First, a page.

Study Start Date : May 2016
Estimated Primary Completion Date : May 2019
Estimated Study Completion Date : May 2019

Group/Cohort Intervention/treatment
Left heart catheterization patients
Patients presenting to the UF Health Jacksonville cardiac catheterization laboratory for left heart catheterization for suspected coronary artery disease and intent to undergo percutaneous coronary intervention will be targeted for enrollment and will be genotyped by SpartanRX
Device: SpartanRX
A buccal swap genetic sample will be collected from eligible patients who provide written informed consent for CYP2C19 testing. Genotyping will be performed by the SpartanRX system as a clinical test at the UF Health Pathology Laboratory in Jacksonville.




Primary Outcome Measures :
  1. Percent of patients approached who consent to study participation and are genotyped successfully [ Time Frame: 48 hours ]
    Patients undergoing elective procedures will be approached for CYP2C19 genetic testing prior to undergoing left heart catheterization, while patients requiring emergent procedures will be tested prior to hospital discharge.


Secondary Outcome Measures :
  1. Major adverse cardiac events (MACE) [ Time Frame: 12 months ]
    A composite rate of death, myocardial infarction, stroke, stent thrombosis, and ischemia-driven revascularization


Biospecimen Retention:   Samples With DNA
As part of the study, patients will also be asked to provide consent for the collection and storage of a blood sample to be deidentified and stored in the UF College of Pharmacy Center for Pharmacogenomics Bank (IRB 201500133) for future research to examine additional genetic determinants of effectiveness of antiplatelet therapy as well as asked to consent to the sharing of their de-identified research data through database of Genotypes and Phenotypes (dbGaP) .


Information from the National Library of Medicine

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Ages Eligible for Study:   18 Years and older   (Adult, Older Adult)
Sexes Eligible for Study:   All
Accepts Healthy Volunteers:   No
Sampling Method:   Probability Sample
Study Population
Patients presenting to the UF Health Jacksonville cardiac catheterization laboratory for left heart catheterization for suspected coronary artery disease (CAD) and intent to undergo PCI will be targeted for enrollment.
Criteria

Inclusion Criteria:

  • Age ≥18 years
  • Undergoing left heart catheterization for signs and symptoms suggestive for CAD

Exclusion Criteria:

  • Inability to provide written informed consent.

Information from the National Library of Medicine

To learn more about this study, you or your doctor may contact the study research staff using the contact information provided by the sponsor.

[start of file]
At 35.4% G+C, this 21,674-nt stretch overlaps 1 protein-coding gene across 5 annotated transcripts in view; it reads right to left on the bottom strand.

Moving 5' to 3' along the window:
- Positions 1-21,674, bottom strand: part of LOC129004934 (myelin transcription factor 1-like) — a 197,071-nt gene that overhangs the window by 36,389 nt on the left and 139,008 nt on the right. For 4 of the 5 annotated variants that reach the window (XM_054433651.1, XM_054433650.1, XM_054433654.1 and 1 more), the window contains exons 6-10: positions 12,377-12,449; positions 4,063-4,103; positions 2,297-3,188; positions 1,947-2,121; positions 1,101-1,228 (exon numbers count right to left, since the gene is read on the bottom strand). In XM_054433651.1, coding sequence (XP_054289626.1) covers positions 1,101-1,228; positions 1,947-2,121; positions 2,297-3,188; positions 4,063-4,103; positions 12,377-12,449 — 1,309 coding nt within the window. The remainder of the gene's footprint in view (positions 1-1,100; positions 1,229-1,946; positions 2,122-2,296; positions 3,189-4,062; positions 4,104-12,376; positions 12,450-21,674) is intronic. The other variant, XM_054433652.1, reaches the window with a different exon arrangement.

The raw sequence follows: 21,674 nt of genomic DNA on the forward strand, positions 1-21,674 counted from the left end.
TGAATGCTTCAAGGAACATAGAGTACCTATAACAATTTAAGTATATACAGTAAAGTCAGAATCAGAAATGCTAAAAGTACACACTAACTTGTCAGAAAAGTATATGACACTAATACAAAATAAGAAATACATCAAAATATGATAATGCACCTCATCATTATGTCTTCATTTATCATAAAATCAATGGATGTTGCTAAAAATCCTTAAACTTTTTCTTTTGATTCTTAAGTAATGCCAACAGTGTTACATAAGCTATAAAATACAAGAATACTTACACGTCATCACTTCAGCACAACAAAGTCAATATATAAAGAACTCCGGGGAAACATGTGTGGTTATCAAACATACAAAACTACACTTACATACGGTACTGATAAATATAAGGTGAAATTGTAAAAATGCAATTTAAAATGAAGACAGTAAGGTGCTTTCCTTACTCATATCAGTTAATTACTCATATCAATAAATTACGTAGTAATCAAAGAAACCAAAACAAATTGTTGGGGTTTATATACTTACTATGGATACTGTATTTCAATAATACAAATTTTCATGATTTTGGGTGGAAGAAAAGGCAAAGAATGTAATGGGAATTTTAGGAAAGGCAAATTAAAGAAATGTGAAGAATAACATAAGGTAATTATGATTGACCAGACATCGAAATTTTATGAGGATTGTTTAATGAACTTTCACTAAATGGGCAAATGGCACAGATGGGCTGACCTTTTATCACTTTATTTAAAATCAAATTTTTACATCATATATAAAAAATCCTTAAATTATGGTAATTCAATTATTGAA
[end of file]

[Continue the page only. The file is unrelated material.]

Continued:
Please refer to this study by its ClinicalTrials.gov identifier (NCT number): NCT02724319


Contacts
Contact: Dominick J Angiolillo, MD, PhD +1-904-244-3378 dominick.angiolillo@jax.ufl.edu
Contact: Donna Evans, MS +1-904-244-5617 donna.evans@jax.ufl.edu

Locations
United States, Florida
University of Florida Recruiting
Jacksonville, Florida, United States, 32209
Contact: Dominick J Angiolillo, MD, PhD       dominick.angiolillo@jax.ufl.edu   
Principal Investigator: Dominick J Angiolillo, MD, PhD         
Sponsors and Collaborators
University of Florida
National Institutes of Health (NIH)
National Human Genome Research Institute (NHGRI)
Investigators
Principal Investigator: Dominick J Angiolillo, MD, PhD University of Florida College of Medicine-Jacksonville

Publications automatically indexed to this study by ClinicalTrials.gov Identifier (NCT Number):
Responsible Party: University of Florida
ClinicalTrials.gov Identifier: NCT02724319     History of Changes
Other Study ID Numbers: UFJ 2016-14-N
U01HG007269 ( U.S. NIH Grant/Contract )
IRB201703131 ( Other Identifier: Univeristy of Florida )
First Posted: March 31, 2016    Key Record Dates
Last Update Posted: April 6, 2018
Last Verified: April 2018
Individual Participant Data (IPD) Sharing Statement:
Plan to Share IPD: Yes
Plan Description: Patients will be asked to also have a single blood sample collected which will be stored for future research, and the option to share data to the public NIH database of Genotypes and Phenotypes (dbGaP). dbGaP was developed to archive and distribute the data and results from studies that have investigated the interaction of genotype and phenotype in Humans.

Keywords provided by University of Florida:
percutaneous coronary intervention
clopidogrel
loss-of-function allele

Additional relevant MeSH terms:
Coronary Artery Disease
Myocardial Ischemia
Coronary Disease
Heart Diseases
Cardiovascular Diseases
Arteriosclerosis
Arterial Occlusive Diseases
Vascular Diseases